Some managers can be jealous of another manager’s success because they fear the successful manager will be apportioned a higher amount of limited corporate resources, such as staff, funds and materials.

Leaders should talk with these individuals and work something out. A successful resolution of this issue will increase their department’s performance, which in turn will benefit the organization as a whole.

Advancement

Some managers are jealous of successful associates. They fear that they will be left behind as their successful coworkers are afforded additional opportunities for advancement.

In a competitive marketplace, these jealous individuals can be dangerous. Leaders should be willing to “go to bat” for another manager in front of senior management to highlight his or her accomplishments and contributions. This often diminishes personal animosity and jealousy between managers.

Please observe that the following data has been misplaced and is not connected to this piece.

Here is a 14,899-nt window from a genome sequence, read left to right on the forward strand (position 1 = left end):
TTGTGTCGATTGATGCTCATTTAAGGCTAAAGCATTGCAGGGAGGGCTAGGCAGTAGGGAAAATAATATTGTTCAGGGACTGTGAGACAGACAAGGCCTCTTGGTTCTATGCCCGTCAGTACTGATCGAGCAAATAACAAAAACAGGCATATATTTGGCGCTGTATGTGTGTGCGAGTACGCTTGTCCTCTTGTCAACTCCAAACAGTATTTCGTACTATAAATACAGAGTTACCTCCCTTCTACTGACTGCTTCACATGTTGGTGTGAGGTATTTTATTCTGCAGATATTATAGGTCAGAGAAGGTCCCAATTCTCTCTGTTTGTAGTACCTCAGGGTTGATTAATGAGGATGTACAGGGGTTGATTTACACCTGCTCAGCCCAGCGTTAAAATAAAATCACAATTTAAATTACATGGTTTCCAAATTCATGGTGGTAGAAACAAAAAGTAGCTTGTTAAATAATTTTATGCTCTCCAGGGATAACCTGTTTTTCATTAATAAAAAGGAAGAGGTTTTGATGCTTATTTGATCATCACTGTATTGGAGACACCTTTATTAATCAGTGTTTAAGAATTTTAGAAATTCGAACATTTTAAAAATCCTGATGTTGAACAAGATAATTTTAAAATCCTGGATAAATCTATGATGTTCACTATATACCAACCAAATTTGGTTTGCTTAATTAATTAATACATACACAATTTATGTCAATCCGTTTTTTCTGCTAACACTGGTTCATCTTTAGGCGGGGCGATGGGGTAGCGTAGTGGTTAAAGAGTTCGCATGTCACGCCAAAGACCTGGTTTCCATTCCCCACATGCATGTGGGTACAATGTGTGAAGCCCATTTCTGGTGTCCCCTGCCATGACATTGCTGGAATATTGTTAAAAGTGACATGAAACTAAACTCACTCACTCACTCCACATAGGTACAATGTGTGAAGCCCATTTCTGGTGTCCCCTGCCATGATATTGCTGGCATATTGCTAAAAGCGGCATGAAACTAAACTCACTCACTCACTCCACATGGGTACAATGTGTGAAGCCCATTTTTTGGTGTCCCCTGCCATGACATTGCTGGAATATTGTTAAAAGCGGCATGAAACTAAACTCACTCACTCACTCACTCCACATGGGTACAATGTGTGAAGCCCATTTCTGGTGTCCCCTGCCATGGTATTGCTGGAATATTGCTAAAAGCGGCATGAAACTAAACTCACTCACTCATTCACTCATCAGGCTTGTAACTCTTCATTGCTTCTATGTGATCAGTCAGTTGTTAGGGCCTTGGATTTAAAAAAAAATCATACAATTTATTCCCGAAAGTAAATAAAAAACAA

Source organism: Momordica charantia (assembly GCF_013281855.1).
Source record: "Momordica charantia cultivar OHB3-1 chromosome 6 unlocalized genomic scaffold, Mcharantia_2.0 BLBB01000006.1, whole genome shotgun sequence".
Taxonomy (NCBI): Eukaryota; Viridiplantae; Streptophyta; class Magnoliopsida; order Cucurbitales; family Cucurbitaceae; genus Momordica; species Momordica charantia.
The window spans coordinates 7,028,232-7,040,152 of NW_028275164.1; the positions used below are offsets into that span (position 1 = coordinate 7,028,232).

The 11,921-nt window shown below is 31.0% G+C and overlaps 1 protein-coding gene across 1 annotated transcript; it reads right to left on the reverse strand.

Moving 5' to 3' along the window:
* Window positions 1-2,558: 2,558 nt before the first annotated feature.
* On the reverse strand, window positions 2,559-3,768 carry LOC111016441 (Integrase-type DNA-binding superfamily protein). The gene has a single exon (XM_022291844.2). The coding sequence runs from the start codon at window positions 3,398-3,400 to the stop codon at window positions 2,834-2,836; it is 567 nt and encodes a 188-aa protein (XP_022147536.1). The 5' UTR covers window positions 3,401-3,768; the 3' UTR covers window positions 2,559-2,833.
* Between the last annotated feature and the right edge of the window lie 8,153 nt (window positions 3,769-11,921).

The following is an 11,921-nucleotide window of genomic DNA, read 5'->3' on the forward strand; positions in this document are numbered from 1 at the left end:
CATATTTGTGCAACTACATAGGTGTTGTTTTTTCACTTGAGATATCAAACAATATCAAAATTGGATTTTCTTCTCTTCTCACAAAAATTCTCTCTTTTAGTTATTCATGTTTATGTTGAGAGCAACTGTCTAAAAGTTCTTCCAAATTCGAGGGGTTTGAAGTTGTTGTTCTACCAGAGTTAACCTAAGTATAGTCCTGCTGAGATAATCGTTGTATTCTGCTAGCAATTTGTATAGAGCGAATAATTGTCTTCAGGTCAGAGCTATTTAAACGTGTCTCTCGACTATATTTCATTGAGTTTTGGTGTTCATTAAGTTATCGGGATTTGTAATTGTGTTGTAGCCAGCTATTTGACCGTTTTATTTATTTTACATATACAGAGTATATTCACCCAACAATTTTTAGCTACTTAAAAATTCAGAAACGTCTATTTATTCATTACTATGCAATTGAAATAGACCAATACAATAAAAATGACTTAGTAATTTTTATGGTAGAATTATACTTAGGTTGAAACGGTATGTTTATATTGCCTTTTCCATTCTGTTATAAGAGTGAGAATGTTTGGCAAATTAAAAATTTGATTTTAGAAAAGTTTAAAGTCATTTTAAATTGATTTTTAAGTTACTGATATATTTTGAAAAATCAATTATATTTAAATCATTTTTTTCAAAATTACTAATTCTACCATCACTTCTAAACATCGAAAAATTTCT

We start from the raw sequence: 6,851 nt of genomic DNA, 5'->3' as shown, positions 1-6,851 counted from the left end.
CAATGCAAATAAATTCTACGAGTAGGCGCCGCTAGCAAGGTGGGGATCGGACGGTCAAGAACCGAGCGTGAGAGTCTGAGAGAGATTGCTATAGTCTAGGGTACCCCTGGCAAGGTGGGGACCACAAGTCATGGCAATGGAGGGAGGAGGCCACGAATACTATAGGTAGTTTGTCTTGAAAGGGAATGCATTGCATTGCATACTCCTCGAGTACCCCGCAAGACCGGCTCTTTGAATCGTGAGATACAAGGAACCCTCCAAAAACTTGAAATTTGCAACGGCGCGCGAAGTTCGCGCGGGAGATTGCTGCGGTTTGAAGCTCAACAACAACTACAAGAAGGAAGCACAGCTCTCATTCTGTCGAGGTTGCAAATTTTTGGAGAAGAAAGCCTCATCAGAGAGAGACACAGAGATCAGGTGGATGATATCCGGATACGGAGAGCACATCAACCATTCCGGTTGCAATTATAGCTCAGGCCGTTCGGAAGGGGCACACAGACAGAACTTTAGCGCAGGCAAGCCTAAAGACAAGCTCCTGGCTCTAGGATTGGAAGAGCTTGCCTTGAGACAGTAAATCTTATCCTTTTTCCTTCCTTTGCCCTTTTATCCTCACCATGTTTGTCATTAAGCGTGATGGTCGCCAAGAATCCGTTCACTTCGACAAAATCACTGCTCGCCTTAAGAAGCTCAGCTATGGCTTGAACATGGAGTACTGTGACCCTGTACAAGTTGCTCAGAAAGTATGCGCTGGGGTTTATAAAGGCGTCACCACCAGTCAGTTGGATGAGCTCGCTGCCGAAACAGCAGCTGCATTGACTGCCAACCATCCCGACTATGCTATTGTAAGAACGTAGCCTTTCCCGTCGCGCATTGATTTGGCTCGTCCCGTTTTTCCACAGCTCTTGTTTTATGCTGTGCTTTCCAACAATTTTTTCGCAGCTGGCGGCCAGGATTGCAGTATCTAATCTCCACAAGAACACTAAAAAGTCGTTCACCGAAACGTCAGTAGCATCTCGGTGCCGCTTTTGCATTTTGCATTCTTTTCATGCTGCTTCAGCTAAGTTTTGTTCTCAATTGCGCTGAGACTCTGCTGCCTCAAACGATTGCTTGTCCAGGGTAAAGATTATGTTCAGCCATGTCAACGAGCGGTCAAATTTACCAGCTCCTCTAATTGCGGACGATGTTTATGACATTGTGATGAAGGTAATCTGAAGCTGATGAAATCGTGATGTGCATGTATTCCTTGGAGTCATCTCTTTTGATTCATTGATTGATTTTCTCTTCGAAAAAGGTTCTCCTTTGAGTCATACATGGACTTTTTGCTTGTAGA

Personal Agenda

Individuals can have a variety of personal agendas that will make them jealous of a successful leader. But there is no room for personal agendas in an organization transitioning into a leadership environment. As the organization changes its culture, individuals that lack a team spirit will be exposed and thus compelled to either abandon their personal agendas or vacate their position. Effective leaders will attempt to identify the root causes of these personal agendas and discuss them openly with these individuals to resolve them.

If you are seeking proven expertise and best practices of dealing with negative employee attitudes and behaviors to train or educate your employees to solve problems and improve their performance in this area, refer to Negative Employee Attitudes: Pinpoint Management Skill Development Training Series.Click here to learn more.